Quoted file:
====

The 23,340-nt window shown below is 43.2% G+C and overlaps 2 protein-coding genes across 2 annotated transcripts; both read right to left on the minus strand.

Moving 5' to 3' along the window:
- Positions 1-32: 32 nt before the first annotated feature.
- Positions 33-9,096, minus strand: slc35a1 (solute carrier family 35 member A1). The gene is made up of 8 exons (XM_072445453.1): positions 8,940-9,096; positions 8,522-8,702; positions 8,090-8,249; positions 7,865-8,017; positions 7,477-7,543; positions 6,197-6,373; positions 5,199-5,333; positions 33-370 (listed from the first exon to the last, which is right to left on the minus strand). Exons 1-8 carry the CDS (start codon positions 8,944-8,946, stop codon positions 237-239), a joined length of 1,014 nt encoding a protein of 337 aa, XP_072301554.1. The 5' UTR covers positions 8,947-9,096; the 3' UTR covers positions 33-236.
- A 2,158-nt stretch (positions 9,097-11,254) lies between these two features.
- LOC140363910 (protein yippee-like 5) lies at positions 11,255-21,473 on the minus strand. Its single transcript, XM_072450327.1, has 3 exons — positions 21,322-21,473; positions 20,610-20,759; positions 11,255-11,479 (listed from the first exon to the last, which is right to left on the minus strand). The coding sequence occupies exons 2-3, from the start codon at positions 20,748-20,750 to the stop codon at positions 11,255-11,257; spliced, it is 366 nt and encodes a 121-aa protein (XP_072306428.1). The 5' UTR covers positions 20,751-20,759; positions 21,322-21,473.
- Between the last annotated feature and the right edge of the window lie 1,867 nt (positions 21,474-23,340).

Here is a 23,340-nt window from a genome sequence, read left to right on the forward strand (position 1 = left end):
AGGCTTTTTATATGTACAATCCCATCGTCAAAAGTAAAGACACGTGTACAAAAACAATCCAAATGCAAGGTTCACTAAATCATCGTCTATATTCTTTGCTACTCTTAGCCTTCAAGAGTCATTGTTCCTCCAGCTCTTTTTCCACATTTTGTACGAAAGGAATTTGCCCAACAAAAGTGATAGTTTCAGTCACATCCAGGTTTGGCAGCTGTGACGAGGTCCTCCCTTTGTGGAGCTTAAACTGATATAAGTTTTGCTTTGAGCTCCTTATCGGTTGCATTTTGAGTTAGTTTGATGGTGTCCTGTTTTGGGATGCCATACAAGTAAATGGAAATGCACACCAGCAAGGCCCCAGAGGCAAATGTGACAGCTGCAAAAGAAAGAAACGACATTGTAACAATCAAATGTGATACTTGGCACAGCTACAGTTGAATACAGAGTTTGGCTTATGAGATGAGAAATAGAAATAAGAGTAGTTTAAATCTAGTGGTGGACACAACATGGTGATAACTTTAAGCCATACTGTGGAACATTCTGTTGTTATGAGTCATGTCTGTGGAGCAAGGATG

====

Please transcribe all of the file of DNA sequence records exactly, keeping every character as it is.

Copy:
The 23,340-nt window shown below is 43.2% G+C and overlaps 2 protein-coding genes across 2 annotated transcripts; both read right to left on the minus strand.

Moving 5' to 3' along the window:
- Positions 1-32: 32 nt before the first annotated feature.
- Positions 33-9,096, minus strand: slc35a1 (solute carrier family 35 member A1). The gene is made up of 8 exons (XM_072445453.1): positions 8,940-9,096; positions 8,522-8,702; positions 8,090-8,249; positions 7,865-8,017; positions 7,477-7,543; positions 6,197-6,373; positions 5,199-5,333; positions 33-370 (listed from the first exon to the last, which is right to left on the minus strand). Exons 1-8 carry the CDS (start codon positions 8,944-8,946, stop codon positions 237-239), a joined length of 1,014 nt encoding a protein of 337 aa, XP_072301554.1. The 5' UTR covers positions 8,947-9,096; the 3' UTR covers positions 33-236.
- A 2,158-nt stretch (positions 9,097-11,254) lies between these two features.
- LOC140363910 (protein yippee-like 5) lies at positions 11,255-21,473 on the minus strand. Its single transcript, XM_072450327.1, has 3 exons — positions 21,322-21,473; positions 20,610-20,759; positions 11,255-11,479 (listed from the first exon to the last, which is right to left on the minus strand). The coding sequence occupies exons 2-3, from the start codon at positions 20,748-20,750 to the stop codon at positions 11,255-11,257; spliced, it is 366 nt and encodes a 121-aa protein (XP_072306428.1). The 5' UTR covers positions 20,751-20,759; positions 21,322-21,473.
- Between the last annotated feature and the right edge of the window lie 1,867 nt (positions 21,474-23,340).

Here is a 23,340-nt window from a genome sequence, read left to right on the forward strand (position 1 = left end):
AGGCTTTTTATATGTACAATCCCATCGTCAAAAGTAAAGACACGTGTACAAAAACAATCCAAATGCAAGGTTCACTAAATCATCGTCTATATTCTTTGCTACTCTTAGCCTTCAAGAGTCATTGTTCCTCCAGCTCTTTTTCCACATTTTGTACGAAAGGAATTTGCCCAACAAAAGTGATAGTTTCAGTCACATCCAGGTTTGGCAGCTGTGACGAGGTCCTCCCTTTGTGGAGCTTAAACTGATATAAGTTTTGCTTTGAGCTCCTTATCGGTTGCATTTTGAGTTAGTTTGATGGTGTCCTGTTTTGGGATGCCATACAAGTAAATGGAAATGCACACCAGCAAGGCCCCAGAGGCAAATGTGACAGCTGCAAAAGAAAGAAACGACATTGTAACAATCAAATGTGATACTTGGCACAGCTACAGTTGAATACAGAGTTTGGCTTATGAGATGAGAAATAGAAATAAGAGTAGTTTAAATCTAGTGGTGGACACAACATGGTGATAACTTTAAGCCATACTGTGGAACATTCTGTTGTTATGAGTCATGTCTGTGGAGCAAGGATG